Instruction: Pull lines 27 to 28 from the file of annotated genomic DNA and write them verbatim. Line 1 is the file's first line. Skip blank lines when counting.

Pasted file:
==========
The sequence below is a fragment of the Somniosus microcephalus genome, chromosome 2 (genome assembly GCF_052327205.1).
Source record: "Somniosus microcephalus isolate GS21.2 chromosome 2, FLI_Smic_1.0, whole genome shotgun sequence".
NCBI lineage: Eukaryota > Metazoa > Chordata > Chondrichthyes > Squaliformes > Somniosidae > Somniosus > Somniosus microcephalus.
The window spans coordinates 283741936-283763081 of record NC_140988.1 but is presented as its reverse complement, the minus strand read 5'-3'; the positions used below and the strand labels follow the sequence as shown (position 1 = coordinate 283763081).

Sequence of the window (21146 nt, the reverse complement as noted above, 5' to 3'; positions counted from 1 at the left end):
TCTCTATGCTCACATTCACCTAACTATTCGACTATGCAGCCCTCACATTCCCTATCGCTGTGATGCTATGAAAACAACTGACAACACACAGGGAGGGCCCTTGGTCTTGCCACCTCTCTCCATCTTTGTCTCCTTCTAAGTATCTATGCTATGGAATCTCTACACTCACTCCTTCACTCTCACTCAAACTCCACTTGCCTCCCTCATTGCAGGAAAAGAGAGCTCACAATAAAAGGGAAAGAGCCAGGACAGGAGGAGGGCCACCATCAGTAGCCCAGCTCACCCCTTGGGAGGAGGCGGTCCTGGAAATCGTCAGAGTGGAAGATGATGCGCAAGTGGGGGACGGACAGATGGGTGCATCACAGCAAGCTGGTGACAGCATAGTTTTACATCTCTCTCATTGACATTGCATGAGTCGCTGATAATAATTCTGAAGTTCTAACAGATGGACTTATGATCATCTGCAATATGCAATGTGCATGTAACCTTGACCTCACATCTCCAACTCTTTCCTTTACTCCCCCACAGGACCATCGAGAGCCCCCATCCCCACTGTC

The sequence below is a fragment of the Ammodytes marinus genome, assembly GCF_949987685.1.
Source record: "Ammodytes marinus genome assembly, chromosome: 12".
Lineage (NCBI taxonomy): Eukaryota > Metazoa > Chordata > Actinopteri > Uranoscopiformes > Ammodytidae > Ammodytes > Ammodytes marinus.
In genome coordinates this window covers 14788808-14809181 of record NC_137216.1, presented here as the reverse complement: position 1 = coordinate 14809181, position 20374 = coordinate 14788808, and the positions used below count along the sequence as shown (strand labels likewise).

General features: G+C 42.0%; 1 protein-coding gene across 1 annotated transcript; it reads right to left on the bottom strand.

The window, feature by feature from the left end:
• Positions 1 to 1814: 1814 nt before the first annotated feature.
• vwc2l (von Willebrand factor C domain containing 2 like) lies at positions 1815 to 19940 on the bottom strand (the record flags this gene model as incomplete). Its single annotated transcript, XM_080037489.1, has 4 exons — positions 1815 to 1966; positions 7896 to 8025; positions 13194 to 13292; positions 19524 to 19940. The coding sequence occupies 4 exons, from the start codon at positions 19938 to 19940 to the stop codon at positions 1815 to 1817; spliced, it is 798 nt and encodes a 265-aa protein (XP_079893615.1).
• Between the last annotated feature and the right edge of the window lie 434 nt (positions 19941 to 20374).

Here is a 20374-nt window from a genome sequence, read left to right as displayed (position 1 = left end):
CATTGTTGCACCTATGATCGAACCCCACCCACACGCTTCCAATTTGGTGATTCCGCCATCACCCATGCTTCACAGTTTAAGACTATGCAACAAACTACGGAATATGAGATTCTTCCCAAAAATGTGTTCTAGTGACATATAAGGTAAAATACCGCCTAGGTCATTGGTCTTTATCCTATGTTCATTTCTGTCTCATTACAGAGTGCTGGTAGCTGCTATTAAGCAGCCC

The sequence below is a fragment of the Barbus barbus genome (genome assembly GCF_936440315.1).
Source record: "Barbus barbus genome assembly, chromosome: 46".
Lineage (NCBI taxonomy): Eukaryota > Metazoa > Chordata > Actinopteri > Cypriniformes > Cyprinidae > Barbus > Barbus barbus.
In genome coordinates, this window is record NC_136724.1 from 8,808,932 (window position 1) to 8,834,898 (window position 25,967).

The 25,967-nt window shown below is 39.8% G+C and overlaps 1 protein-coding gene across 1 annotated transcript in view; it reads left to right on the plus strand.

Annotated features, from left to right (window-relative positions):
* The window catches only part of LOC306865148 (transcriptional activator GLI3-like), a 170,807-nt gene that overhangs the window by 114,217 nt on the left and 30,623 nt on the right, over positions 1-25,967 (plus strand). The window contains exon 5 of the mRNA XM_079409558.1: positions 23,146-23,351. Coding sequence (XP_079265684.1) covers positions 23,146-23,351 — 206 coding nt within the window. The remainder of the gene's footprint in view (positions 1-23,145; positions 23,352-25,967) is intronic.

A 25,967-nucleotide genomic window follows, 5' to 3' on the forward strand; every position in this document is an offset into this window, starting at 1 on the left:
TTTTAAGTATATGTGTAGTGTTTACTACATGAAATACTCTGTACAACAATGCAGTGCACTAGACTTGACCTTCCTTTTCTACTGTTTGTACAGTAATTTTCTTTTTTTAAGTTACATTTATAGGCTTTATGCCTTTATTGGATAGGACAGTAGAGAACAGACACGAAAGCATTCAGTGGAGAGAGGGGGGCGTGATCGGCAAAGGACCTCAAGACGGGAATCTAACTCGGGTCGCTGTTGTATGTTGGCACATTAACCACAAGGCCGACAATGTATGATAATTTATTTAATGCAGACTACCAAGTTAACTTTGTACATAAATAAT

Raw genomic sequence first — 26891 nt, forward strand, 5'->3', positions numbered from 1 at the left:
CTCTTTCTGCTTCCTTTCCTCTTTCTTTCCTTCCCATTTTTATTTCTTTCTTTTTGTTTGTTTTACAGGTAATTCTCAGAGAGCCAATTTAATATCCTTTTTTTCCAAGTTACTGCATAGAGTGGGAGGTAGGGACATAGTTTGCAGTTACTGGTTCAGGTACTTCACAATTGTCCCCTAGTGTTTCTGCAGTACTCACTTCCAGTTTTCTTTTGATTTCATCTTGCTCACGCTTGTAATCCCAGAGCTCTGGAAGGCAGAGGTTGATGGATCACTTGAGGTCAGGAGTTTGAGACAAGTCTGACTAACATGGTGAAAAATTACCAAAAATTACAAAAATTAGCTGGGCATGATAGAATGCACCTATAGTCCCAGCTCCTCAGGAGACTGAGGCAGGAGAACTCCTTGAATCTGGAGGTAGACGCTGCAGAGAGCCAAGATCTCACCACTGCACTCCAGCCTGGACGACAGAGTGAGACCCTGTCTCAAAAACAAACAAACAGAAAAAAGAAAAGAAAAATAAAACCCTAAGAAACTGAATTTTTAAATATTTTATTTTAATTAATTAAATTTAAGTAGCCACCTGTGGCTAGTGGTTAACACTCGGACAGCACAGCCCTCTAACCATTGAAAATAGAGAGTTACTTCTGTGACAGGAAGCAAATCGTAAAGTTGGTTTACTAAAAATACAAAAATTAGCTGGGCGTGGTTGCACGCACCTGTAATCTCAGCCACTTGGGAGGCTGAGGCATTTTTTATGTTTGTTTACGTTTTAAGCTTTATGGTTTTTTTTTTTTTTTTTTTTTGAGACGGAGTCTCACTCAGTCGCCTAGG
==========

Raw genomic sequence first — 26891 nt, forward strand, 5'->3', positions numbered from 1 at the left:
CTCTTTCTGCTTCCTTTCCTCTTTCTTTCCTTCCCATTTTTATTTCTTTCTTTTTGTTTGTTTTACAGGTAATTCTCAGAGAGCCAATTTAATATCCTTTTTTTCCAAGTTACTGCATAGAGTGGGAGGTAGGGACATAGTTTGCAGTTACTGGTTCAGGTACTTCACAATTGTCCCCTAGTGTTTCTGCAGTACTCACTTCCAGTTTTCTTTTGATTTCATCTTGCTCACGCTTGTAATCCCAGAGCTCTGGAAGGCAGAGGTTGATGGATCACTTGAGGTCAGGAGTTTGAGACAAGTCTGACTAACATGGTGAAAAATTACCAAAAATTACAAAAATTAGCTGGGCATGATAGAATGCACCTATAGTCCCAGCTCCTCAGGAGACTGAGGCAGGAGAACTCCTTGAATCTGGAGGTAGACGCTGCAGAGAGCCAAGATCTCACCACTGCACTCCAGCCTGGACGACAGAGTGAGACCCTGTCTCAAAAACAAACAAACAGAAAAAAGAAAAGAAAAATAAAACCCTAAGAAACTGAATTTTTAAATATTTTATTTTAATTAATTAAATTTAAGTAGCCACCTGTGGCTAGTGGTTAACACTCGGACAGCACAGCCCTCTAACCATTGAAAATAGAGAGTTACTTCTGTGACAGGAAGCAAATCGTAAAGTTGGTTTACTAAAAATACAAAAATTAGCTGGGCGTGGTTGCACGCACCTGTAATCTCAGCCACTTGGGAGGCTGAGGCATTTTTTATGTTTGTTTACGTTTTAAGCTTTATGGTTTTTTTTTTTTTTTTTTTTTGAGACGGAGTCTCACTCAGTCGCCTAGG